It’s one of those scriptures that most people have heard regardless of their religious affiliation. It’s one of those verses that goes hand in hand with the Gospels’ “Golden Rule” to “do unto others as you would have done to you”—a teaching common to many traditions.
In this vein, a recent Watchtower article about “loving one’s neighbor” referenced the scripture at 1 Corinthians 13:4-8, which defines “love” that went on to state:
The article continued:
It closed with this comment:
However, this explanation of what “love” is flies in the face of their extreme shunning policy. They claim that their disfellowshipping arrangement is an act of love. But how can it be “love” if people are injured by it? Where is the patience, kindness, and forgiveness? How many times do we hear of former members who were judged harshly, unfairly, or even harassed into making declarations of guilt?
Some, like me, refused to attend a judicial committee and were notified that they were cut off from family and friends via registered letter. Like an axe fall, their family ties were severed. This is love???
In 2004, there was a question from a reader of the Awake! magazine (another Watch Tower Society publication) in which the reader questioned the use of the term “unconditional love” used in a previous article. The writers replied, “The phrase ‘unconditional love’ was used to suggest that parents should not imply that their love for their children is fragile or tenuous—that it might be withdrawn at any moment because of some failing on the child’s part or that the child is obliged to earn parental love by doing everything just right.”2
Yet, is this not exactly what families do when they cut off a loved one in their family due to outside pressure from church policy enforcers? They make it clear that their love IS fragile and tenuous.
If you’ve ever wondered what kind of influence and pressure Jehovah’s Witnesses are under to shun their own family members, take a few minutes to watch and listen to the following video of a talk given by Watch Tower Society representative Steven Bell.3 If this is love…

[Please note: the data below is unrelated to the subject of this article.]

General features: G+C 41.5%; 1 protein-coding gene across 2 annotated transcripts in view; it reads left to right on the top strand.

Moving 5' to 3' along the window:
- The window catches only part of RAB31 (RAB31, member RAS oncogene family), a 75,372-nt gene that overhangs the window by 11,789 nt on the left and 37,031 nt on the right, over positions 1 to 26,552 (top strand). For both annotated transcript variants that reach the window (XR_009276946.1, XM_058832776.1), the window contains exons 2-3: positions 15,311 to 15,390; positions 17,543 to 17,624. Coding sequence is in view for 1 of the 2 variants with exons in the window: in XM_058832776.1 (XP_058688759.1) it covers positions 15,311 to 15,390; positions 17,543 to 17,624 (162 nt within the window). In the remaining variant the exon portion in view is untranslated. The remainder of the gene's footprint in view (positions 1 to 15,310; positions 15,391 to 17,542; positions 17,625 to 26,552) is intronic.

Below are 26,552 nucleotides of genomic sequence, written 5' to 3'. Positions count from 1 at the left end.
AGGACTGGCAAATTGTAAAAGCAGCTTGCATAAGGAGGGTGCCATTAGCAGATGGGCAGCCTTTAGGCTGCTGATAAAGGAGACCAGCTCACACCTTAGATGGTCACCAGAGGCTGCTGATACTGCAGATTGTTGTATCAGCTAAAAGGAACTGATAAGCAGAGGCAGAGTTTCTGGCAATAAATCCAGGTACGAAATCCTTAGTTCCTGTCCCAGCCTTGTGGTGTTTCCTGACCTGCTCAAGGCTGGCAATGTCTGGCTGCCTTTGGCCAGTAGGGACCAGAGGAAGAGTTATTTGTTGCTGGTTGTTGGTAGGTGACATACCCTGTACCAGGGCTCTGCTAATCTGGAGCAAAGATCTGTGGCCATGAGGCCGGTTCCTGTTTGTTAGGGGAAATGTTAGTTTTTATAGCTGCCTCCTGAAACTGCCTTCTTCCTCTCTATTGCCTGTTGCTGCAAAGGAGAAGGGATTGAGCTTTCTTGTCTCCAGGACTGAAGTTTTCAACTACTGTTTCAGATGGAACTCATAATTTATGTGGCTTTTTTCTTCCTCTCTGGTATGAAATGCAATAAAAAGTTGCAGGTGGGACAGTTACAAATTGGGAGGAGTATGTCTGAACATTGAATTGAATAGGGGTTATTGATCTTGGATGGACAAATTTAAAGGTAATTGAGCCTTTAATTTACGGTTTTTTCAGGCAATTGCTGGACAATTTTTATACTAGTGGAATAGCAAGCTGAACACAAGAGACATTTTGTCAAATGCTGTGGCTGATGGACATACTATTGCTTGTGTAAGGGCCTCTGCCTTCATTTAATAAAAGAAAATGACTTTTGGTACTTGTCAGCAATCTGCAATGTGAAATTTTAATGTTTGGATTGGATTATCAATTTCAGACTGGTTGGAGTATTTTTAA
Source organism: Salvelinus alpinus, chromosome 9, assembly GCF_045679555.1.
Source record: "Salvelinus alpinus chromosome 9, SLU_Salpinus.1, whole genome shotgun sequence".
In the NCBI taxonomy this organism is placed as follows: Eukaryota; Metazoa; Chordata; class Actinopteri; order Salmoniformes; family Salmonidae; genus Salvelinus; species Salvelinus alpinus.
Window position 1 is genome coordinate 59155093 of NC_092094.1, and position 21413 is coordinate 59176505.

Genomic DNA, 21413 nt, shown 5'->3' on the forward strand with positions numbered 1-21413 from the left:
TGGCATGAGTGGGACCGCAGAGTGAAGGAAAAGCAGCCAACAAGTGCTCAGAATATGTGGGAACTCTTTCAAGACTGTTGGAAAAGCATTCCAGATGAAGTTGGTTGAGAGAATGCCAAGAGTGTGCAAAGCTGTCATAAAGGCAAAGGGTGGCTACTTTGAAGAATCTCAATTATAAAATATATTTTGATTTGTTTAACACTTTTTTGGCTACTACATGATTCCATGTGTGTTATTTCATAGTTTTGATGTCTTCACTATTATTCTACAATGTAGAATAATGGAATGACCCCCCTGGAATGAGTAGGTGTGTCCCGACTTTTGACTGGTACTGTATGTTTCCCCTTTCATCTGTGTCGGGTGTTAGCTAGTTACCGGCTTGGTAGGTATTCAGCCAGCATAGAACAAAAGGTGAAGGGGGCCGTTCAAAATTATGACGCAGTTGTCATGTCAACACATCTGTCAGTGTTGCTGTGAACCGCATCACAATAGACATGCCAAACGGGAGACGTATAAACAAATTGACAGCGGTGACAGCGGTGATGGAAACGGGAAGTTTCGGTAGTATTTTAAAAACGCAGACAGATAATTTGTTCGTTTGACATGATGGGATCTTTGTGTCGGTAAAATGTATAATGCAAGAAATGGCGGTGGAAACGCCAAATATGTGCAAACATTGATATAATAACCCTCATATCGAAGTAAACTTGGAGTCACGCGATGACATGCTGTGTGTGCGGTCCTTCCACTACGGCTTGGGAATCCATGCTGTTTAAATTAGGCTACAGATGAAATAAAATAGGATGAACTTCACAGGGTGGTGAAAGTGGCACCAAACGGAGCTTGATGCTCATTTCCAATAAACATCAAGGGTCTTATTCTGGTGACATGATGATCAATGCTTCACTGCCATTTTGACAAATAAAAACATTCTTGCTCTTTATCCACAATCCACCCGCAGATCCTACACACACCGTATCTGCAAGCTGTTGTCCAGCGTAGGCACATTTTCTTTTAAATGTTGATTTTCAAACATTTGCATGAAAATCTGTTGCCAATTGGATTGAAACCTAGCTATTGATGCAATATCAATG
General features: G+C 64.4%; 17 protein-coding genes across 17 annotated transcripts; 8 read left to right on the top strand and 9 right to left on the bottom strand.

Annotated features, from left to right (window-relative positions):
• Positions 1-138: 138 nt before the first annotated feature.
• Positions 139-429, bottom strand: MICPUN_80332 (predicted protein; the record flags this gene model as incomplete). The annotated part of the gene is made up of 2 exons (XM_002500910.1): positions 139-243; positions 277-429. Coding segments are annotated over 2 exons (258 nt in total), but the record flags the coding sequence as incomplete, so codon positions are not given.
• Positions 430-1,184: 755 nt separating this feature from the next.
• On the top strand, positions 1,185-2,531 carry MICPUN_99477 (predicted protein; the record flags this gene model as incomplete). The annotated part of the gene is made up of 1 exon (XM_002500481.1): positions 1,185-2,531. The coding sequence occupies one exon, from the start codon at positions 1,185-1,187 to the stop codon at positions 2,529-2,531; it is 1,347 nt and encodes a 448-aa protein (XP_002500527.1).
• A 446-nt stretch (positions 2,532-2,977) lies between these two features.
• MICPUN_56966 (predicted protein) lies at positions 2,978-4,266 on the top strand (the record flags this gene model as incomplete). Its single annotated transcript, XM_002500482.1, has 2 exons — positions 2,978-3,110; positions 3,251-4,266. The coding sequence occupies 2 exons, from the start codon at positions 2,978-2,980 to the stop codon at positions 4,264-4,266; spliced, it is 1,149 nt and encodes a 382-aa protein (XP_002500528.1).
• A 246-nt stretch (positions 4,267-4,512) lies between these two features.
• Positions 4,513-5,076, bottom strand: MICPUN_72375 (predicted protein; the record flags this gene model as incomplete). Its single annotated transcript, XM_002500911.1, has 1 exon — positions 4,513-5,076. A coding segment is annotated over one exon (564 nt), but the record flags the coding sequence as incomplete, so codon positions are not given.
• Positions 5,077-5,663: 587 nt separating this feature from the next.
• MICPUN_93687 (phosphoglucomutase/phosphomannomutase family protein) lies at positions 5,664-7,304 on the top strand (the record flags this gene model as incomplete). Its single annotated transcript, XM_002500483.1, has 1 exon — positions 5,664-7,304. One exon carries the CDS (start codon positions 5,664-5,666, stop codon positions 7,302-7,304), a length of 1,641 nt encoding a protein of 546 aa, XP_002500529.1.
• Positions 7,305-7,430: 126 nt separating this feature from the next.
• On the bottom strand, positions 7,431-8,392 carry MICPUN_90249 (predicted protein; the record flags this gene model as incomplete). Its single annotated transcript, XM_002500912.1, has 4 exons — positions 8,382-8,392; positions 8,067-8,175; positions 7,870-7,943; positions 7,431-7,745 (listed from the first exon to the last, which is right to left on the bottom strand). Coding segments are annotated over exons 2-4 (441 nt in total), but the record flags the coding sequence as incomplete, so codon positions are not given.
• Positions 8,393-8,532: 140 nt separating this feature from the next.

Psychology Today refers to shunning as “silent bullying.”4 Anthropologist Janice Harper elaborates in another article, stating,
“To targets of shunning, the near instantaneous isolation almost always comes as a shock, and the intensifying silence that encircles them is indeed deadly. The impact of shunning is so severe that those religions, organizations and families which routinely employ it, do so because they know just how effective a form of social control the practice can be, debilitating even the strongest people once it commences.”
Harper goes on to say,
“To survive as humans, we must rely on social support, and when we withdraw that support on the basis of unpopularity we might advance our own social survival, but we erode our own capacity for compassion and our own potential to be fully human and humane. Whether we shun someone professionally in the name of professionalism, in our religious institutions in the name of God, or in our own families in the name of pride, we lessen ourselves, our spirits and our humanity. Silence is not always golden; it is deadly when it extends to shunning….”5
If this is love. . .
Jehovah’s Witnesses need to ask themselves why the Watchtower’s teachings and publications seem to have double standards when defining “love.” The public needs to ask why it turns a blind eye to this silent bullying that is happening all around the world in high control groups. Some day soon I hope we can agree to treat each other with mutual respect and compassion, helping instead of harming our fellow humans.
The Dalai Lama once said,
“Love and compassion are necessities, not luxuries. Without them humanity cannot survive.”